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Sam Altman Persists in Efforts to Reclaim OpenAI CEO Position

Following his abrupt departure from OpenAI and subsequent move to Microsoft, Sam Altman is reportedly not resigned to his exit. According to multiple sources speaking to The Verge, both Altman and co-founder Greg Brockman remain open to the idea of returning to OpenAI on the condition that the board members who ousted Altman step aside.

As a result of the anticipated departure of almost all OpenAI employees, including key figures like board member and chief scientist Ilya Sutskever, pressure on the board has intensified. With just two of the three remaining members requiring a change of heart, Altman’s recent statement, “we are all going to work together some way or other,” hints at an ongoing struggle.

Despite the Microsoft hiring announcement, sources with direct knowledge of the situation maintain that Altman, Brockman, and the company’s investors are actively seeking a resolution with the board. The Microsoft announcement is described as a temporary measure to address the immediate crisis before the stock market opened on Monday.

A Microsoft spokesperson declined to comment.

Update November 20th, 6:18PM ET: Following the publication of this story, Microsoft CEO Satya Nadella addressed the situation on CNBC and Bloomberg TV. When questioned about the possibility of Sam Altman and OpenAI’s staff joining Microsoft, Nadella deferred the decision to the OpenAI board, management, and employees. He emphasized Microsoft’s explicit partnership with OpenAI, contingent upon the people at OpenAI choosing to stay or come to Microsoft.

Regarding Microsoft’s potential seat on OpenAI’s board, Nadella acknowledged the necessity for governance changes, indicating a forthcoming dialogue with OpenAI’s board to address these issues.

During his appearance on Bloomberg TV, Nadella stressed the importance of transparency in governance changes and deferred the decision of OpenAI’s CEO appointment to OpenAI and its board.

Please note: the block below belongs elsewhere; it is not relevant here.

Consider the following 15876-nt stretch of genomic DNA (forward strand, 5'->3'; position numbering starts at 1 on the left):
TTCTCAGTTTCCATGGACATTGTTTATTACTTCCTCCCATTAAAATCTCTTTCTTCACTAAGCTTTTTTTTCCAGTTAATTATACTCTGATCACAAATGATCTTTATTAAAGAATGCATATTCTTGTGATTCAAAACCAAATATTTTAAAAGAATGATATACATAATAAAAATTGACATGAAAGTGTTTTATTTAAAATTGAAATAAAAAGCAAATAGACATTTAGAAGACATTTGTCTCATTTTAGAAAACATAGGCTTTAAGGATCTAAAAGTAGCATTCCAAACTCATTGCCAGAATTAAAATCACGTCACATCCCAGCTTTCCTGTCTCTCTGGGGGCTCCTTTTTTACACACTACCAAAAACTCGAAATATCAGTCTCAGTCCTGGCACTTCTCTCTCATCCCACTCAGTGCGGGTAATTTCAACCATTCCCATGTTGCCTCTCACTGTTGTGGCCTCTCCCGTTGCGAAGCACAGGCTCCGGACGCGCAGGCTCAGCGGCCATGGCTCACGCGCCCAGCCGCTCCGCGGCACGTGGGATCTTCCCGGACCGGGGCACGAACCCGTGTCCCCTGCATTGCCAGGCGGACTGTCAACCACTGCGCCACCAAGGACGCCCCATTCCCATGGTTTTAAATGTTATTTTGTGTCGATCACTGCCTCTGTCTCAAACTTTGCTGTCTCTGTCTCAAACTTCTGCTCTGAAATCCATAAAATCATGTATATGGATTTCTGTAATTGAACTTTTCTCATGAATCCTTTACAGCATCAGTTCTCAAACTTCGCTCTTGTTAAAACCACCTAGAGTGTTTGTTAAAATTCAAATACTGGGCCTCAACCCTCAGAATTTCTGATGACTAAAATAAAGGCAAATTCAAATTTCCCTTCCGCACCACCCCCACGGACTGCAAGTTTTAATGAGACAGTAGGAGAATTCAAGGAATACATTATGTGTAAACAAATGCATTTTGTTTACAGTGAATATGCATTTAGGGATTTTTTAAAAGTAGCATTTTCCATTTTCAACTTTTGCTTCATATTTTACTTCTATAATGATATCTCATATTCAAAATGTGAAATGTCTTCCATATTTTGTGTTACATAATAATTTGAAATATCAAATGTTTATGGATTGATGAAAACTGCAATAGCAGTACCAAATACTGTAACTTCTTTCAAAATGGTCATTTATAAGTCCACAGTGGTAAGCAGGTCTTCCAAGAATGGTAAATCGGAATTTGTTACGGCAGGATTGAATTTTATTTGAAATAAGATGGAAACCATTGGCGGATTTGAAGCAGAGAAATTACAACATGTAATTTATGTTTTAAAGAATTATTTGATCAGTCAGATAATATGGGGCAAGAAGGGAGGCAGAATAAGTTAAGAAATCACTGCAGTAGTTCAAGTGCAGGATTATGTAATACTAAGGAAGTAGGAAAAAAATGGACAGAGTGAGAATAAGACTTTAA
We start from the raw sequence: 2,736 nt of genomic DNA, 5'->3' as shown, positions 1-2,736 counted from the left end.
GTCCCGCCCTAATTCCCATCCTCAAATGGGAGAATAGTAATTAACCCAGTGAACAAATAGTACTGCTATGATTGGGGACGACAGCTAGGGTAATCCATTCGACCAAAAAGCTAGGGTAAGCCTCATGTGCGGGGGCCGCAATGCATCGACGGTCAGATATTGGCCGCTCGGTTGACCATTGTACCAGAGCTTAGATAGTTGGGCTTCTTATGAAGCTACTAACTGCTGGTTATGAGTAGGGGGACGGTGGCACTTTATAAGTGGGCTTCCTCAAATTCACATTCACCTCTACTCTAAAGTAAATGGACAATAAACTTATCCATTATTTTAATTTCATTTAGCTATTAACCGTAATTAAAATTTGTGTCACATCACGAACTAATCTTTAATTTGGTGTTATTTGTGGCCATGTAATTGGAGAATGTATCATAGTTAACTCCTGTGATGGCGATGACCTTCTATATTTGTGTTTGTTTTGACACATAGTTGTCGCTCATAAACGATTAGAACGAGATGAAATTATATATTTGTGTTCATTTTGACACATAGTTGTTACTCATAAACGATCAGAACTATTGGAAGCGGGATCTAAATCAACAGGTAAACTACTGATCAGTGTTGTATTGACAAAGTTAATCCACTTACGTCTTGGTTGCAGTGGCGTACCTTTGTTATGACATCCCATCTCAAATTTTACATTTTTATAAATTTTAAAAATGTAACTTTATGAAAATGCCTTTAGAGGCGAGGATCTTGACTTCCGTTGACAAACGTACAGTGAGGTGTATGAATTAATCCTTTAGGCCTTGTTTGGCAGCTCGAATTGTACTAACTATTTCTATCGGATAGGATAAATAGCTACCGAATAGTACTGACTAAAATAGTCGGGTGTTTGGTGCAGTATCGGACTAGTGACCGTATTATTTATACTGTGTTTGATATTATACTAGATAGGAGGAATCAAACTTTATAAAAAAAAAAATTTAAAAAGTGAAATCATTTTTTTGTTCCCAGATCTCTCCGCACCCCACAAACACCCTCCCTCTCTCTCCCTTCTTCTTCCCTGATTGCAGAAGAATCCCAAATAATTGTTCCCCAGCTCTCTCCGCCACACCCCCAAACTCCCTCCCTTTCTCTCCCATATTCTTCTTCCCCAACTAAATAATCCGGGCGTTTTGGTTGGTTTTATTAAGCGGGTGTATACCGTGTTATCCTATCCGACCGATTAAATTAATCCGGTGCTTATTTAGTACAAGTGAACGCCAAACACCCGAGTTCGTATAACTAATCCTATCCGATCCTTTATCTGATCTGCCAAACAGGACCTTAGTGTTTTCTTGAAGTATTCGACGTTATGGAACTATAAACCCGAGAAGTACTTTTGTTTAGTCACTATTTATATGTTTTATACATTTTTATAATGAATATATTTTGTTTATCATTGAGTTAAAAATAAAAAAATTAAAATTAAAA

Here’s the remainder of the original story:

Negotiations between Altman and the board regarding his potential reinstatement reached a deadlock following his sudden dismissal. While replacements for the board were being considered in the event of Altman’s return, the board itself was conducting a search for a new CEO in parallel. The subsequent announcement of Emmett Shear as CEO seemed to signal the end of Altman’s potential return.

Employees responded to the news of a new CEO in OpenAI’s Slack with a ‘fuck you’ emoji

A power struggle has unfolded within OpenAI since Altman’s dismissal, with the majority of employees opposing the current three-person board. Employees at the company’s San Francisco headquarters reportedly refused to attend a scheduled all-hands meeting with new CEO Emmett Shear and expressed their dissatisfaction via a “fuck you” emoji in OpenAI’s Slack.

Later that evening, Sutskever flipped on the board, even though he had played a key role in the ousting of Altman just days earlier. His name was on an open letter to the board on Monday calling for them to resign and reinstate Altman, which nearly the whole company has now signed.

On Monday, employees started posting on social media that they are continuing to keep the lights on and maintain service stability for OpenAI’s developers, which we’re told is being done to ensure the company doesn’t fully implode while the board is pressured to resign.

New CEO Emmett Shear has so far been unable to get written documentation of the board’s detailed reasoning for firing Altman, which also hasn’t been shared with the company’s investors, according to people familiar with the situation. He said in a note to employees Sunday night that his first order of business would be to “hire an independent investigator to dig into the entire process leading up to this point and generate a full report.”

Moments after this story was first published, Altman said in another X post that his “top priority remains to ensure openai continues to thrive,” and that he and Microsoft “are committed to fully providing continuity of operations to our partners and customers.”

It’s not clear how going to Microsoft with over 700 former OpenAI employees is compatible with ensuring OpenAI continues to thrive, or how that can be reasonably set as a priority for those former employees once they are working at Microsoft. Also: Altman is not in Microsoft’s internal corporate directory yet.

The remaining board holdouts who oppose Altman are Quora CEO Adam D’Angelo, former GeoSim Systems CEO Tasha McCauley, and Helen Toner, the director of strategy at Georgetown’s Center for Security and Emerging Technology. They have so far not responded to The Verge’s requests for comment.



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